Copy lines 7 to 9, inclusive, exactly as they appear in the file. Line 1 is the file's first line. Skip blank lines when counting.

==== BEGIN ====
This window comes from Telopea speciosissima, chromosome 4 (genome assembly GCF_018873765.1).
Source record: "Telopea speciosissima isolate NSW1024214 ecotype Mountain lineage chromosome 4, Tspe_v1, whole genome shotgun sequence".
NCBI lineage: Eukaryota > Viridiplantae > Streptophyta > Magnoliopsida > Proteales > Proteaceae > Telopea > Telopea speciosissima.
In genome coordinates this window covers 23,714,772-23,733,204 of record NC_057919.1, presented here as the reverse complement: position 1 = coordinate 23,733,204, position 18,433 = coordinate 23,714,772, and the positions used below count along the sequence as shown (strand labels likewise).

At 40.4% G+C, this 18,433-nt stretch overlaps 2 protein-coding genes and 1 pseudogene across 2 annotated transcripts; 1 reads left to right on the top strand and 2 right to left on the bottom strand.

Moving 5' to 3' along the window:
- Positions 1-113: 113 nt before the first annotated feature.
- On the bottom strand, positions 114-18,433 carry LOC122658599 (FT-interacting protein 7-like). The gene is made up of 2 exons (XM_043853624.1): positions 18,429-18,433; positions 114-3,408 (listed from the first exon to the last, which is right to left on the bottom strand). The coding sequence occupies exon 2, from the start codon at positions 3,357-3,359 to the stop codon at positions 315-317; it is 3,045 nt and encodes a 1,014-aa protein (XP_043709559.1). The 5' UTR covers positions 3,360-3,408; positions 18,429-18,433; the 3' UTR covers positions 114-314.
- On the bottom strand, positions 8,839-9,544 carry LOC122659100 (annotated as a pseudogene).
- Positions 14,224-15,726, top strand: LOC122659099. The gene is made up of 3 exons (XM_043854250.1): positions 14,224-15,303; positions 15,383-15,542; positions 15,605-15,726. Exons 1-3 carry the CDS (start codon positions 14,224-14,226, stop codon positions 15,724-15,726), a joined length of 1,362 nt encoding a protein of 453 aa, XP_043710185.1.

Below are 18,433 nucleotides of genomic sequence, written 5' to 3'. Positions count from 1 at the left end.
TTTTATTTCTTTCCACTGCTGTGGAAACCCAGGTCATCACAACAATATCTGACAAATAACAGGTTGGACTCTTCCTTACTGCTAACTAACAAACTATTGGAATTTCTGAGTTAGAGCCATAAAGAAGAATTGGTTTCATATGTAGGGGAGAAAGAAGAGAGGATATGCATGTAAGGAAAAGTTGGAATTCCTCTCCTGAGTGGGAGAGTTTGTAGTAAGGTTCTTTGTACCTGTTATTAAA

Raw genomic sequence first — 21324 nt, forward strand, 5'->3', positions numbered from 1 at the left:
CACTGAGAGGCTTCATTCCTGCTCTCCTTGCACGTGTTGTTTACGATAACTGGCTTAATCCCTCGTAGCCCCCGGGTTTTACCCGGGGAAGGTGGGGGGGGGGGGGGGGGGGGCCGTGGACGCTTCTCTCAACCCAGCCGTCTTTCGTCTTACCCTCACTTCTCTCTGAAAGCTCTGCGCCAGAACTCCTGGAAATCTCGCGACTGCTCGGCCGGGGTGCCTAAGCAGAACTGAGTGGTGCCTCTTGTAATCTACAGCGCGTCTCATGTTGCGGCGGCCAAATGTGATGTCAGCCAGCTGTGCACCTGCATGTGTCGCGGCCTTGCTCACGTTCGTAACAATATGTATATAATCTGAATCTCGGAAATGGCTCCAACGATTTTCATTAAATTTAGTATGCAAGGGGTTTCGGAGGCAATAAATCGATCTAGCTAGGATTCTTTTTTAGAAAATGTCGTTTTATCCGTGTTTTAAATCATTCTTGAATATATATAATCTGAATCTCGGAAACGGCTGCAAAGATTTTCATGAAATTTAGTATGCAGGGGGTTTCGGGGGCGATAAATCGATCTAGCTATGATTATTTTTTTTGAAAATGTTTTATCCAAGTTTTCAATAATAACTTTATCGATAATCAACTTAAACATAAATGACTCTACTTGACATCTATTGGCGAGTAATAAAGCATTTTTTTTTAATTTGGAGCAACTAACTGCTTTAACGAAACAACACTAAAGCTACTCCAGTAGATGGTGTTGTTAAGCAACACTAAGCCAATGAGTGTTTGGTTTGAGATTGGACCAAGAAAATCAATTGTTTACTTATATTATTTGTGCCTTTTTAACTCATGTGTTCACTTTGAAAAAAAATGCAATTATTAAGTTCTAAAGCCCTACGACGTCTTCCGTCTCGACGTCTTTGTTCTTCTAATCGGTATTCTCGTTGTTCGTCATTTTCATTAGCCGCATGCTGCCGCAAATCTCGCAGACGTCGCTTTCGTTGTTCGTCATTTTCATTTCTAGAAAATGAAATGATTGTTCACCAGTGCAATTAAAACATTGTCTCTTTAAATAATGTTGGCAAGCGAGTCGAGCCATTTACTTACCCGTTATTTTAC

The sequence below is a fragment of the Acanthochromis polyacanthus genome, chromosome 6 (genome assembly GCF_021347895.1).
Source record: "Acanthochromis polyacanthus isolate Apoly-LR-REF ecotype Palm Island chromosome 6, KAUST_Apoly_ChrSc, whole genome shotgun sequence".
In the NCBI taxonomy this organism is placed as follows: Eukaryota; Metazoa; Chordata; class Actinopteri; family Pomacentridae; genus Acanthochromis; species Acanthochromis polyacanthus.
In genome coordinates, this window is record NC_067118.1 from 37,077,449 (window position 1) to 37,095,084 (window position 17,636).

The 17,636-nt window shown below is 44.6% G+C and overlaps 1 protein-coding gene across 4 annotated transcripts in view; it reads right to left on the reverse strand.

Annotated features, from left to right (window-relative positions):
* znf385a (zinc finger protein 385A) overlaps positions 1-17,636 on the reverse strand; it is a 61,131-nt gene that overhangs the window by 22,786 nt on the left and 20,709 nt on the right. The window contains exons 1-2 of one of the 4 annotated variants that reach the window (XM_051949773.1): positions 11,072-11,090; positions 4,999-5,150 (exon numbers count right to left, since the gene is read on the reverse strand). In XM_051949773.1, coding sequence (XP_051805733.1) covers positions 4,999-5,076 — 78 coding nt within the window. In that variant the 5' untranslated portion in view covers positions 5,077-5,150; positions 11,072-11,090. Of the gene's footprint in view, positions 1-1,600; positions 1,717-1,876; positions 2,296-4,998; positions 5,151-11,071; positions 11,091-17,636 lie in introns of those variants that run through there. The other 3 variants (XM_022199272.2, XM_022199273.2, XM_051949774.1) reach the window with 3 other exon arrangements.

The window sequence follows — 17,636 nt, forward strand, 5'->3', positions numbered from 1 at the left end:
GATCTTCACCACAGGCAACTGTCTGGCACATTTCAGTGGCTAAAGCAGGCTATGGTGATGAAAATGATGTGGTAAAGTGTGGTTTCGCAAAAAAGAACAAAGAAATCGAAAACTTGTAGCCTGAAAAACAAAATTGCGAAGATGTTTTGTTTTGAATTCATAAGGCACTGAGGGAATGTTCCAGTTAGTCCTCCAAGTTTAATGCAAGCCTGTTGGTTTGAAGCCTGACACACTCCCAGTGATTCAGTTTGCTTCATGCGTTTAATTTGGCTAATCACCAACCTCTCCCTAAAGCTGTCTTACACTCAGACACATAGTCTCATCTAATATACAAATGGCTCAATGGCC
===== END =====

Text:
- Positions 1-113: 113 nt before the first annotated feature.
- On the bottom strand, positions 114-18,433 carry LOC122658599 (FT-interacting protein 7-like). The gene is made up of 2 exons (XM_043853624.1): positions 18,429-18,433; positions 114-3,408 (listed from the first exon to the last, which is right to left on the bottom strand). The coding sequence occupies exon 2, from the start codon at positions 3,357-3,359 to the stop codon at positions 315-317; it is 3,045 nt and encodes a 1,014-aa protein (XP_043709559.1). The 5' UTR covers positions 3,360-3,408; positions 18,429-18,433; the 3' UTR covers positions 114-314.
- On the bottom strand, positions 8,839-9,544 carry LOC122659100 (annotated as a pseudogene).